Yee was the secretary of a company that was a wholly-owned subsidiary of an American corporation. The company had retrenched their staff and dispute arose as to the retrenchment benefits. The matter was brought to the Industrial Arbitration Court where an award was made in the company’s absence. As the company did not comply with the award, the Arbitration Court ordered that Yee be personally liable as he had been appointed director by then.
The High court held that a director is nor liable for the company’s debts.


The veil of incorporation is a fiction created by law separating the company as a legal personality from the people behind it. Once a company is incorporated, this veil comes down separating the company from the members. Normally the courts would not look beyond the ‘corporate veil’ to see who is behind the company and why the company was established. As you have seen from the effect of incorporation, the shareholders of a company cannot be personally sued for the company’s debts and obligations.

Sometimes the strict application of the separate legal entity principle, does have its disadvantages. We have seen in Macaura’s case where the application of the separate legal personality principle caused hardship to the one who owned almost all the shares of the company, who cannot claim for insurance taken under his own name. There are also cases where third parties suffer. Where a company is limited liability company, the creditors will suffer if the company incurs debts which it is unable to pay, as the shareholders are not liable beyond the amount they have contributed in full for their shares.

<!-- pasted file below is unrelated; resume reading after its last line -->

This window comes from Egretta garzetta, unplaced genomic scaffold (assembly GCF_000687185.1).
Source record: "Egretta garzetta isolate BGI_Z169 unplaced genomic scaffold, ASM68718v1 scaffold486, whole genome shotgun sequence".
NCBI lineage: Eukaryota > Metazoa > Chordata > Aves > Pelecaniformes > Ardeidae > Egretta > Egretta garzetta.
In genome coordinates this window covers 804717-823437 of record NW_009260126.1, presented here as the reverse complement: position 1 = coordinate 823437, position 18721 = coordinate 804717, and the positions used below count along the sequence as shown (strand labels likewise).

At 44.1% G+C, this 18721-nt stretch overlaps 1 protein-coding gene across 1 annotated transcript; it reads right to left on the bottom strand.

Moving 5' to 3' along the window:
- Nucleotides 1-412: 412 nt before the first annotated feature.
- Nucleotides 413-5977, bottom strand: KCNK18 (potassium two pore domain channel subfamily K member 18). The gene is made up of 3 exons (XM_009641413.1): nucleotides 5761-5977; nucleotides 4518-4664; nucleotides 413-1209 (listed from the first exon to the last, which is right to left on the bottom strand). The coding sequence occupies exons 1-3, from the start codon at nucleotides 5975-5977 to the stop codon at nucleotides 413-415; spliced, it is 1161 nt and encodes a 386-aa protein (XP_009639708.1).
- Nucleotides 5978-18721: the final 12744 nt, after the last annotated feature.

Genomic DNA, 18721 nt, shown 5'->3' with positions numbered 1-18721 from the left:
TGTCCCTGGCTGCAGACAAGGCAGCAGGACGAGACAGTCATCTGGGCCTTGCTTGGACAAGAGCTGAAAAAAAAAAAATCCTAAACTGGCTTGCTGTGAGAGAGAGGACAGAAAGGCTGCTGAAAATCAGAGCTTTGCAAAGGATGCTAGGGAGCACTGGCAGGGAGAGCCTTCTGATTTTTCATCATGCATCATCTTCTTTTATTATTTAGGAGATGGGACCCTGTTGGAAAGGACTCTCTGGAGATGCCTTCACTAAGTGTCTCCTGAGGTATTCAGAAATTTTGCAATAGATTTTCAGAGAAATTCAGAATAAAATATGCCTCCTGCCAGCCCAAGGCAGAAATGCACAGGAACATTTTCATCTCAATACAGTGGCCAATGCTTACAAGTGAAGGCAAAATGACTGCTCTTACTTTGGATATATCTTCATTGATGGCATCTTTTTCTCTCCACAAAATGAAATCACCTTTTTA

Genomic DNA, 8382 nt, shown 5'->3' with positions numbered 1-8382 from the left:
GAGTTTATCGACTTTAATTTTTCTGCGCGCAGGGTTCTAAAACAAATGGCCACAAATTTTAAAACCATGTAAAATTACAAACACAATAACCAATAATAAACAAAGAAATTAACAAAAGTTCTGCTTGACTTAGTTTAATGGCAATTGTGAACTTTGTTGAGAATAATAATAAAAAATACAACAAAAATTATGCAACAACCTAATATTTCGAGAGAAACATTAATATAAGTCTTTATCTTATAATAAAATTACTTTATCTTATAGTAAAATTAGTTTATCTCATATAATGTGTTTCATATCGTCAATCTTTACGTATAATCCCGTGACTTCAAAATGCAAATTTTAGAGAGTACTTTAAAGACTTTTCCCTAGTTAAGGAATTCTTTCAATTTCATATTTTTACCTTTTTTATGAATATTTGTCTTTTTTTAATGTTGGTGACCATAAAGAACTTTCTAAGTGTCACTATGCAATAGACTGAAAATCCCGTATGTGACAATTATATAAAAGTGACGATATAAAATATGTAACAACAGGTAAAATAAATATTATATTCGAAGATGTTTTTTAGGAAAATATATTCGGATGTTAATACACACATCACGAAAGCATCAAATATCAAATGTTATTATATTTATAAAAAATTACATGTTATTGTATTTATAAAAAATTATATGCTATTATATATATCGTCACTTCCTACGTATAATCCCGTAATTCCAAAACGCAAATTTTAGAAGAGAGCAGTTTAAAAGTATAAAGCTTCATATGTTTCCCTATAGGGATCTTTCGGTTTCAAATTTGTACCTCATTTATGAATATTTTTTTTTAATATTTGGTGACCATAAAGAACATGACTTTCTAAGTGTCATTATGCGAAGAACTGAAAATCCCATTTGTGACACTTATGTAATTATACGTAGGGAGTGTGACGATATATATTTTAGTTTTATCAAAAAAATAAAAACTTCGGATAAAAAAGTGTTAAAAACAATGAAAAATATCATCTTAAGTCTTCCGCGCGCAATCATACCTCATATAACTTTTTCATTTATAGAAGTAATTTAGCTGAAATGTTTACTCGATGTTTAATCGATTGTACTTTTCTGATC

Due to some of the undesirable consequences of incorporation, company law recognizes a number of exceptions to the principle of veil of incorporation. Under these exceptional circumstances, the law looks at the situation and will ignore the separation between the company and its members or officers. This is called ‘Lifting the veil’. When the court lifts the corporate veil, the members or officers will be made liable for the company’s obligations. The corporate veil is lifted under situations provided by statue, and also according to the judicial decision under the common law.

[1] Section 36 CA 1965
[2] Section 44(2) CA 1965
[3] Section 48(4) CA 1965
[4] Section 121(2) CA 1965


  1. excuse me, can i ask. i don't understand in section 19 as you mention in company property. are section 19 in companies act or else? please eply me ASAP. thank you.

  2. so means once co. is incorporated a co.is perpectually separated from its members and directors???

  3. quiet appreciated with this kind of summary on facts & cases. really helping me to get easier understanding on this topic. thank u (^_^)

  4. this is good summary,,thank you very much.....

  5. thank you. this is much helpful. appreciate the work

  6. Thanks! This is really nice information about company incorporation. Singapore is one such amazing country where you can easily set up a company and do business accordingly.